Beatrice Kitzinger studies the art of the early Middle Ages. Her dissertation project, which she is working to publish as a book, examines primarily 8th–10th-century images of the cross in pictorial media in which the cross is depicted as a material, physical object. In this form, the pictorial cross displays attributes similar to those of the metalwork cross-objects used in the Church's liturgical performance. She describes this pattern of representation as an intersection of media, of pictorial and liturgical space, and of historical, eschatological, and ritual time. The argument of the project turns upon the cross as a key to understanding instrumentality as an essential, emphasized, and even celebrated component of early medieval artwork. She emphasizes the centrality of manufacture to the self-proclaimed projects of medieval artwork, and the importance of visual strategies that establish an indispensable place for art within the world of the Church. She views manuscripts as experiential spaces as well as objects engaged in ritual performance; and is especially interested in analyzing narrative and symbolic modes in early medieval painting. She studies neglected corners of Carolingian art, focusing on manuscripts from the historically and artistically messy region of western France. She analyzes the contents of the manuscript paintings in close relationship to objects, actions, and spaces outside the boundaries of the books, examining the project of book-making relative to a broader view of art-making in the Carolingian world.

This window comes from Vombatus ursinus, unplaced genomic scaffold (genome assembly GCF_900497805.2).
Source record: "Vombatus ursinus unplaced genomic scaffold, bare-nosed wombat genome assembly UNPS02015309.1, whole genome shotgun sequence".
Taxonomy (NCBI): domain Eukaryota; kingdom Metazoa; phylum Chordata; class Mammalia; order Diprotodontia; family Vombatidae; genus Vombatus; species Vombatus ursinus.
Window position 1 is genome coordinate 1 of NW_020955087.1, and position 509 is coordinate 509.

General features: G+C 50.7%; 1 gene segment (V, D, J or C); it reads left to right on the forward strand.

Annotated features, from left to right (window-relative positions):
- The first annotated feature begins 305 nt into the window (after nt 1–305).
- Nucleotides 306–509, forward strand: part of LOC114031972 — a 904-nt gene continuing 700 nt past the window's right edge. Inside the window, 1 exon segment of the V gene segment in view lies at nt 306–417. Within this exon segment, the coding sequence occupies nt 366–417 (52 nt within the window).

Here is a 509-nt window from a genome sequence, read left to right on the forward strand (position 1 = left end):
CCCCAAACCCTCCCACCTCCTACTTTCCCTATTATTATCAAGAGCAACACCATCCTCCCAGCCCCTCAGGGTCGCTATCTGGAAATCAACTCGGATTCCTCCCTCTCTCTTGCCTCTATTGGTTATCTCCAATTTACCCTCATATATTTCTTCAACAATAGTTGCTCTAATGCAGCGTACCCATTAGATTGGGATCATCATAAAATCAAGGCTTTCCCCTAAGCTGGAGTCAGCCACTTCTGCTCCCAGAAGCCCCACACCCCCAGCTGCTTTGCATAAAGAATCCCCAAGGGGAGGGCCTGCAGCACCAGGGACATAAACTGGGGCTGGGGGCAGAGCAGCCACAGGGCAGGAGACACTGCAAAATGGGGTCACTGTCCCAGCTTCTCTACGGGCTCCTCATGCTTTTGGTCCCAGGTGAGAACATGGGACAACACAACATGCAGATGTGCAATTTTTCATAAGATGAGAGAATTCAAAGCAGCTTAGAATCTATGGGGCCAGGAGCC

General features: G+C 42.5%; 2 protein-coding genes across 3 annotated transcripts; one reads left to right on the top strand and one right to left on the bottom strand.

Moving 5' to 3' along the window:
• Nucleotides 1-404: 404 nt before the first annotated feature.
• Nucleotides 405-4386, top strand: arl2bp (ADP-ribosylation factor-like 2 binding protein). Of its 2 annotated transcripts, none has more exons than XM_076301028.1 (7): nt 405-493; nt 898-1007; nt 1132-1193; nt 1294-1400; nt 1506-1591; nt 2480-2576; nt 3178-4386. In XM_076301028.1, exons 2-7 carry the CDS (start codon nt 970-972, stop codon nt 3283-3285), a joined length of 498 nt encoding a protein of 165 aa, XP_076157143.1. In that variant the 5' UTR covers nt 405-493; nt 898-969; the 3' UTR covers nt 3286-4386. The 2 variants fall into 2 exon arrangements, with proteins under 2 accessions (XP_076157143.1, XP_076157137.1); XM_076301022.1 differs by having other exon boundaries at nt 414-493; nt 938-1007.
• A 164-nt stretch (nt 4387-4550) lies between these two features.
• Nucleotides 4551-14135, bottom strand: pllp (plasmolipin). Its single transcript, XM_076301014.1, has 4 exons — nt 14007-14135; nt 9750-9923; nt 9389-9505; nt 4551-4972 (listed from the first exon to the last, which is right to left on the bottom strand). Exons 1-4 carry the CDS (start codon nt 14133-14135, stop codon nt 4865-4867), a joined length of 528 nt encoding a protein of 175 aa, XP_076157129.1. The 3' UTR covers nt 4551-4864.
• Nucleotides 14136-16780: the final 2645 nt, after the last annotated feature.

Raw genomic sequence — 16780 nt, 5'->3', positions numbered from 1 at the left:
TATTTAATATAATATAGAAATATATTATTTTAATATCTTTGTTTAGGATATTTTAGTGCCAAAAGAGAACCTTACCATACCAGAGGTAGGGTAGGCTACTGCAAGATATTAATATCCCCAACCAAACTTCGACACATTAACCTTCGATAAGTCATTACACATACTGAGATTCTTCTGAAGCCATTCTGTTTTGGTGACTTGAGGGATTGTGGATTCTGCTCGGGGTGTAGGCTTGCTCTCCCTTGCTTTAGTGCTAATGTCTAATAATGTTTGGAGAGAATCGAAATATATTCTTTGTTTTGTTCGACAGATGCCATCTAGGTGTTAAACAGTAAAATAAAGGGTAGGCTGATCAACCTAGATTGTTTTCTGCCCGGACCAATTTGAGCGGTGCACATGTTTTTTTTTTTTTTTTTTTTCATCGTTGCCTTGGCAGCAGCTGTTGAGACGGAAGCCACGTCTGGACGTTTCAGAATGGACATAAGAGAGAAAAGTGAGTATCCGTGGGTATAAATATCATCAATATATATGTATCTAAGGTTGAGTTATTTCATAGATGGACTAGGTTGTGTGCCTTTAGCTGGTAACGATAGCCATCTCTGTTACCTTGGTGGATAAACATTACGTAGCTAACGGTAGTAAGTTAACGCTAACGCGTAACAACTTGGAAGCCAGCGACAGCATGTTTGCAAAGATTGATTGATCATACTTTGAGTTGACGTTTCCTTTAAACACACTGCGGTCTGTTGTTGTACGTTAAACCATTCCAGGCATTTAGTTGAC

Kitzinger comes to Stanford from Harvard University, where she completed her Bachelor's, Master's and doctoral degrees. While researching her dissertation she lived for several years in Germany, England and France, where she also worked in museum collections. She will be teaching a course on medieval book illumination in the Art and Art History Department at Stanford.
French and Italian 2013-2015